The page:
more » « less
  3. Abstract

    Climatic controls regulate the coupled natural and human systems in coastal Tanzania, where mangrove wetlands provide a wealth of ecosystem services to coastal communities. Previous research has explained the precipitation seasonality of eastern Africa in terms of the local monsoons. This research examines a wider range of hydroclimatic variables, including water vapour flux, evapotranspiration, runoff, and ocean salinity, and the sources of low‐frequency atmosphere–ocean variability that support mangrove productivity and associated ecosystem services. Results confirm previous work suggesting that the northeast monsoon (kaskazi) largely corresponds to the “short rains” of October–December and extends through February, while the southeast monsoon (kusi) corresponds to the “long rains” of March–May and the drier June–September. The Indian Ocean Dipole (IOD) and, to a lesser extent, El Niño–Southern Oscillation (ENSO) are important modulators not only of precipitation (as has been shown previously) but also of water vapour flux, evapotranspiration, runoff, and salinity variability. Duringkaskazi, positive (negative) hydroclimatic anomalies occur during positive (negative) IOD, with a stronger IOD influence occurring during its positive phase, when seasonal anomalies of precipitation, evapotranspiration, and runoff exceed +50, 25, and 100%, and nearby salinity decreases by 0.5 practical salinity units. Duringkusi, the contrast between the positive and negative IOD modes is subtler, and the pattern is dictated more by variability in “long rains” months than in the dry months. The coincidence of the positive IOD and El Niño amplify this hydroclimatic signal. Because previous work suggests the likelihood of increased tendency for positive IOD and increased moisture variability associated with El Niño events in the future, wetter conditions may accompany thekaskazi, with less change expected during thekusi. These results advance understanding of the key environmental drivers controlling mangrove productivity and wetland spatial distribution that provide ecosystem services essential to the well‐being of the human population.

    more » « less
  4. Abstract

    The longitudinal location of precipitation anomalies over the equatorial Pacific shows a distinctive feature with the westernmost location for La Niña, the easternmost location for eastern Pacific (EP) El Niño, and somewhere between for central Pacific (CP) El Niño, even though the center of the sea surface temperature anomaly (SSTA) for La Niña is located slightly east of that of CP El Niño. The mechanisms for such a precipitation diversity were investigated through idealized model simulations and moisture and moist static energy budget analyses. It is revealed that the boundary layer convergence anomalies associated with the precipitation diversity are mainly induced by underlying SSTA through the Lindzen–Nigam mechanism, that is, their longitudinal locations are mainly controlled by the meridional and zonal distributions of the ENSO SSTA. The westward shift of the precipitation anomaly center during La Niña relative to that during CP El Niño is primarily caused by the combined effects of nonlinear zonal moist enthalpy advection anomalies and the Lindzen–Nigam mechanism mentioned above. Such a zonal diversity is further enhanced by the “convection–cloud–longwave radiation” feedback, the SST-induced latent heat flux anomalies, and the advection of mean moist enthalpy by anomalous winds. This diversity in the longitudinal location of precipitation anomalies has contributions to the diversities in the longitudinal locations of anomalous Walker circulation and western North Pacific anomalous anticyclone/cyclone among the three types of ENSO.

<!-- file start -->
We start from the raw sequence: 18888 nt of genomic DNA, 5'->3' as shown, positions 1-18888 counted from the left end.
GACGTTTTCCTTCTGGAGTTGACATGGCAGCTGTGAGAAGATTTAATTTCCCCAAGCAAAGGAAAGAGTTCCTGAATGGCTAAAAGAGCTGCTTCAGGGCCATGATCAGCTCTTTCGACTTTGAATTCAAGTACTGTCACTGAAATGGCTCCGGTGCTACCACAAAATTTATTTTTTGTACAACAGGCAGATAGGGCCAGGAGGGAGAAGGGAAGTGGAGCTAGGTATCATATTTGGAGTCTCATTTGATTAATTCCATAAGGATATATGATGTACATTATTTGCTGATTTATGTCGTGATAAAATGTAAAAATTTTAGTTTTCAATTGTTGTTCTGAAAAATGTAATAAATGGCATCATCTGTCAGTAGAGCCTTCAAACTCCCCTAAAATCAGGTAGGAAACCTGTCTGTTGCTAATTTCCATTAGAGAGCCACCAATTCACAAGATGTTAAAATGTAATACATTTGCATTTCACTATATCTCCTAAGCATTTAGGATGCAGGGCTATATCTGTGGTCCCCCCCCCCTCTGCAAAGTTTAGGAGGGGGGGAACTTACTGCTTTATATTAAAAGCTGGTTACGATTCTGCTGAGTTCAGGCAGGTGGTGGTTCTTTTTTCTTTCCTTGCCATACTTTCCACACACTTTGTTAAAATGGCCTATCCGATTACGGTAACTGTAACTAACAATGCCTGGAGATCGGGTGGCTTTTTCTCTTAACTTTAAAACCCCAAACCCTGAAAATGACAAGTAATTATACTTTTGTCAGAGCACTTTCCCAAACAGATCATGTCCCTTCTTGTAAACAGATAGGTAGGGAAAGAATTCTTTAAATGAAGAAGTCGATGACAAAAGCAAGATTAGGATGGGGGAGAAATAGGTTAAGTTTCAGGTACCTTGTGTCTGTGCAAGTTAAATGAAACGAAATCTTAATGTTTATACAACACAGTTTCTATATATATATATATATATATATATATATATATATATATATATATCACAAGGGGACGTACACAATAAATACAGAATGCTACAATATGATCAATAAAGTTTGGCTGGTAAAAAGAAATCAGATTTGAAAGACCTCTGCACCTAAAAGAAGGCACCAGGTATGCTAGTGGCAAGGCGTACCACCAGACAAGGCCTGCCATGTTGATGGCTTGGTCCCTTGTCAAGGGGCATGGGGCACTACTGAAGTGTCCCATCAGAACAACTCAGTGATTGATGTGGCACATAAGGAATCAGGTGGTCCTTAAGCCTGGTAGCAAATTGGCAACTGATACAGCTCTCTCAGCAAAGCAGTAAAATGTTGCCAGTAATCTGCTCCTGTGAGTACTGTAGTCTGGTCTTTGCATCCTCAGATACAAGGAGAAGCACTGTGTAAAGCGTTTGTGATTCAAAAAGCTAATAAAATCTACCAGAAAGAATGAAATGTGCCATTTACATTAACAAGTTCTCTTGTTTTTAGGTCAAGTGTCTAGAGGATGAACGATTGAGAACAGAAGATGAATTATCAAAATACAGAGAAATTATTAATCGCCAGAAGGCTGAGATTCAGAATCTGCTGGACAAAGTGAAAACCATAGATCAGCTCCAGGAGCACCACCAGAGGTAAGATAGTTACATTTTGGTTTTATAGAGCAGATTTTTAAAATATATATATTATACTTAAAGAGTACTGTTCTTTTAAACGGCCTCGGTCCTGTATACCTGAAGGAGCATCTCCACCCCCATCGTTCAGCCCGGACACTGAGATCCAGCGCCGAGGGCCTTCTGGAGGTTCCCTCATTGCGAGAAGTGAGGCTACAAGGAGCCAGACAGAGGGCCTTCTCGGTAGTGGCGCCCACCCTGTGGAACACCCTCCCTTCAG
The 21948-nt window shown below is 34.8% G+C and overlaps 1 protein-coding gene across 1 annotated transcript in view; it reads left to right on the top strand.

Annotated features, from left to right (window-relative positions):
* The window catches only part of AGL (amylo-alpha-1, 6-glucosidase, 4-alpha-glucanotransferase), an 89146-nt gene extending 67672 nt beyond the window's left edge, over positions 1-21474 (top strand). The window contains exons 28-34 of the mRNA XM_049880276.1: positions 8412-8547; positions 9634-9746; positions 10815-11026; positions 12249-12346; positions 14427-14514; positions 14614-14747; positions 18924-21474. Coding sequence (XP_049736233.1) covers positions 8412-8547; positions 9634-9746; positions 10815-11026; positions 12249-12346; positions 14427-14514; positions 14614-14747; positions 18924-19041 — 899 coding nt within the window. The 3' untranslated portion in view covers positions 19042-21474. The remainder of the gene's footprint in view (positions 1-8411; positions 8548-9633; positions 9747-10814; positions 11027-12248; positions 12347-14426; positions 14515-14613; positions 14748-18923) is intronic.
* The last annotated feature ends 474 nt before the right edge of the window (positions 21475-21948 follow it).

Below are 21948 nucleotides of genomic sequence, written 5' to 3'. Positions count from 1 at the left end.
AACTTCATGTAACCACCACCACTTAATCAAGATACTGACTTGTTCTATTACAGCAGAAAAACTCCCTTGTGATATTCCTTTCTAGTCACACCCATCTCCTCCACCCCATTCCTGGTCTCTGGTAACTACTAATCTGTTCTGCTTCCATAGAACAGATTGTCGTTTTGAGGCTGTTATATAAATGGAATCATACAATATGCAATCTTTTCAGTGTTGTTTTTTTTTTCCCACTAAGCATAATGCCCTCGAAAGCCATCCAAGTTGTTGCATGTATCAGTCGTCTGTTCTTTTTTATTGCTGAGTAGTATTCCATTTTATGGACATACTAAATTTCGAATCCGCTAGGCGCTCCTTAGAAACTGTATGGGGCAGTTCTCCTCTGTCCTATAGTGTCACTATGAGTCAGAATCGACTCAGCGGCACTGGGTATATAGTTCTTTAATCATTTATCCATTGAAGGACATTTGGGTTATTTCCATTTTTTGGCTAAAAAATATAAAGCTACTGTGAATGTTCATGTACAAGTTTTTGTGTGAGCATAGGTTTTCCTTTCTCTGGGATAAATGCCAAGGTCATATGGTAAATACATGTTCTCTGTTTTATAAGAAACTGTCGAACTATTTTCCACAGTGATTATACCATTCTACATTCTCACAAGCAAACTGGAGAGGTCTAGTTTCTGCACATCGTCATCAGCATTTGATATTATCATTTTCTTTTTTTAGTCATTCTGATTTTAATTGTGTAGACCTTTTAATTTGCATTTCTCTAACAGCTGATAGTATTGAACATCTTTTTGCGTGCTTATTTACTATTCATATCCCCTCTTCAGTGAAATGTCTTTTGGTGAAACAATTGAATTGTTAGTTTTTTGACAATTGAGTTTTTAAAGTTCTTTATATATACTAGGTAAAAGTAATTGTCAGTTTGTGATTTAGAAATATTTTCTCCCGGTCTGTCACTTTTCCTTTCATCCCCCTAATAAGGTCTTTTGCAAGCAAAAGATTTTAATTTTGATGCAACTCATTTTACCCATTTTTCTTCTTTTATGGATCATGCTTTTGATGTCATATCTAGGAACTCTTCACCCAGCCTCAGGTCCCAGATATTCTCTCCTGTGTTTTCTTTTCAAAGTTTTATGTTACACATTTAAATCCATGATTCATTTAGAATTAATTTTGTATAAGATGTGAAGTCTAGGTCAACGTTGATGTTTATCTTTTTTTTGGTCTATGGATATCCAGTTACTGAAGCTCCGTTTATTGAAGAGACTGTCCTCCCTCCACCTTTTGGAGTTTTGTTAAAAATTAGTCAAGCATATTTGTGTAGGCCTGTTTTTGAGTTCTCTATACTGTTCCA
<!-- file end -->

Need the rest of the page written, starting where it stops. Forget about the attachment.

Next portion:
more » « less
  5. Abstract The Indian and Pacific Oceans surround the Maritime Continent (MC). Major modes of sea surface temperature variability in both oceans, including the Indian Ocean Dipole (IOD) and El Niño–Southern Oscillation (ENSO), can strongly affect precipitation on the MC. The prevalence of fires in the MC is closely associated with precipitation amount and terrestrial water storage in September and October. Precipitation and terrestrial water storage, which is a measurement of hydrological drought conditions, are significantly modulated by Indian Ocean Dipole (IOD) and El Niño events. We utilize long-term datasets to study the combined effects of ENSO and the IOD on MC precipitation during the past 100 years (1900–2019) and find that the reductions in MC precipitation and terrestrial water storage are more pronounced during years when El Niño and a positive phase of the IOD (pIOD) coincided. The combined negative effects are produced mainly through an enhanced reduction of upward motion over the MC. Coincident El Niño-pIOD events have occurred more frequently after 1965. However, climate models do not project a higher occurrence of coincident El Niño-pIOD events in a severely warming condition, implying that not the global warming but the natural variability might be the leading cause of this phenomenon. 
    more » « less